Snapchat, a popular picture messaging app, has been hacked. This app’s claim to fame is that users are able to send images to other users that will “disappear” after a certain amount of time (usually 1-10 seconds). However, up to 200,000 personal images have been stolen, making this the largest leak of personal photos ever and further proving that
the idea of “disappearing” electronic images is a hoax. Even with this knowledge, it is a hoax than many adolescents fall prey to. I had concerns about Snapchat in the past, but after this development, Snapchat needs to become a topic at dinner tonight in any household that contains a teenager. Here is what parents need to know:
- This leak is being referred to as the “Snappening.” For making you sound that much cooler with your adolescent, you’re welcome. ;-)
- Snapchat has approximately 100 million users, so even if your teenager doesn’t personally use it, most of their friends do.
- 50% of Snapchat users are between the age of 13-17 years old. Yes, that is approximately 50 million minors free to post pictures under the guise that after a few seconds they will be gone forever. Yikes!
- Sexting, sending sexually explicit photographs or messages, is becoming a rampant problem among teenagers. According to the FBI, 20% of teenagers have sent naked or semi-naked pictures of themselves or posted them online. Since its creation, Snapchat has always been a popular way of sexting. There is even some documentation that the founders of Snapchat made it for young people would have a “safe” place to sext. However, as obvious as it sounds to an adult, there is no safe way to sext, and your teenager needs to be told that. Snapchat gives young people a false sense of security and parents have no way of monitoring the types of images their children are sending.
I love these recommendation from the National Center for Missing and Exploited Children and I would definitely use this development with Snapchat to talk about sexting prevention and responsible electronic use with your teenager. Here are some talking points:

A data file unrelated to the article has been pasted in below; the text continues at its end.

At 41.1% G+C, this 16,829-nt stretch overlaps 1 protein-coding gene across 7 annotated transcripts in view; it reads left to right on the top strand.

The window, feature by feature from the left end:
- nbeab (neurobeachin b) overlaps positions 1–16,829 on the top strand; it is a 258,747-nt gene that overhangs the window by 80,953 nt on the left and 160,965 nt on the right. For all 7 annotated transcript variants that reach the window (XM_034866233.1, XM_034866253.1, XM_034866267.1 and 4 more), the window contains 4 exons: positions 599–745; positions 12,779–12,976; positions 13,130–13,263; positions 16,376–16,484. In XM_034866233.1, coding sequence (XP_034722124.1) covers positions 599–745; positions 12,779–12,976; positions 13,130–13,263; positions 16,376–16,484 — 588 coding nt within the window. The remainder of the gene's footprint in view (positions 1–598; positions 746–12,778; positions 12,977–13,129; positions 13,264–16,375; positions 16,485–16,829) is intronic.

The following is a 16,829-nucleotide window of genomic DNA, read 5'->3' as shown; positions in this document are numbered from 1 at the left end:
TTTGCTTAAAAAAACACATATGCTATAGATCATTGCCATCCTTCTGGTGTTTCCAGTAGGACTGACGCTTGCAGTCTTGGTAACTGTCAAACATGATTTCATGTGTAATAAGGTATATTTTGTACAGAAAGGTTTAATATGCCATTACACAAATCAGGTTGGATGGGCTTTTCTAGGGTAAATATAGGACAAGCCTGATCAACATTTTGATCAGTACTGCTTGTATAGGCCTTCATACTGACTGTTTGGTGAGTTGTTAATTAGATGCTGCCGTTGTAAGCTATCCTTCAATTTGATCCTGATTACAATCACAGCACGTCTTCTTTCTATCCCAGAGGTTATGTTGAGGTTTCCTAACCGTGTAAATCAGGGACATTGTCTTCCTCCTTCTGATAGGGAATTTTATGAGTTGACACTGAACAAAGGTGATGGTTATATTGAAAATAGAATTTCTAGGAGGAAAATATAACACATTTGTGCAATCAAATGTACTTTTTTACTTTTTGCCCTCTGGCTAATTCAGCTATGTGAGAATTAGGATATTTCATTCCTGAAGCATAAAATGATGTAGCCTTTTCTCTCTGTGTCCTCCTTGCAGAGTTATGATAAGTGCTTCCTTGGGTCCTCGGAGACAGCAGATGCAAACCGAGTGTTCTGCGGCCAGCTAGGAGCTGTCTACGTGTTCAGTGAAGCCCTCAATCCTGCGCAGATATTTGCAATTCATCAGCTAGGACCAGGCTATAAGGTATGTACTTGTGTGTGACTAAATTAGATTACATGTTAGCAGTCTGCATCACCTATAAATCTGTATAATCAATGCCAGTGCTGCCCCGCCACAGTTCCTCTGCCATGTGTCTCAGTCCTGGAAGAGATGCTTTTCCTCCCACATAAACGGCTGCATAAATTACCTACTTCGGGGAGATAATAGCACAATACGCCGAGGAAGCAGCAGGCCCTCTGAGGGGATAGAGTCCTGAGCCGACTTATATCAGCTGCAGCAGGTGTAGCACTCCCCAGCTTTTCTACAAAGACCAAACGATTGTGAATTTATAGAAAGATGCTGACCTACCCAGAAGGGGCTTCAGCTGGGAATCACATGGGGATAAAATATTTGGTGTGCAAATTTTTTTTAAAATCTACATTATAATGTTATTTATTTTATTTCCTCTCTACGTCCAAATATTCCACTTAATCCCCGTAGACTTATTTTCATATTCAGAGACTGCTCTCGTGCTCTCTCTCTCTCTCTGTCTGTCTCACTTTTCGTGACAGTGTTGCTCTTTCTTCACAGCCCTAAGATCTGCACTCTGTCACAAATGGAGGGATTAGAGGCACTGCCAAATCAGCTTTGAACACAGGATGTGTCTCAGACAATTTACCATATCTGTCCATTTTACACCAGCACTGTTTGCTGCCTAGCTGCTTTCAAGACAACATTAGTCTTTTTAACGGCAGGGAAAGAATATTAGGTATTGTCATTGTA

- Think about the consequences of taking, sending, or forwarding a sexual picture of yourself or someone else underage. You could get kicked off of sports teams, face humiliation, lose educational opportunities, and even get in trouble with the law.
- Never take images of yourself that you wouldn’t want everyone—your classmates, your teachers, your family, or your employers—to see.
- Before hitting send, remember that you cannot control where this image may travel. What you send to a boyfriend or girlfriend easily could end up with their friends, and their friends, and their friends.
- If you forward a sexual picture of someone underage, you are as responsible for this image as the original sender. You could face child pornography charges, go to jail, and have to register as a sex offender.
I think all parents need to monitor their children’s use of social media and electronic devices. I encourage parents to have their children’s password and regularly check in and see what’s going on in their social media life. As adolescents are still socially developing and growing, they need guidance on how to responsibly use these many various social platforms. Because Snapchat doesn’t leave a paper trailer per se for parents to openly discuss with their children, I would recommend that parents avoid allowing their children to interact on this app and continue teaching responsible social media and electronic use.
What do you think? What electronic rules/ guidelines have worked well in your house? Please leave me a comment below!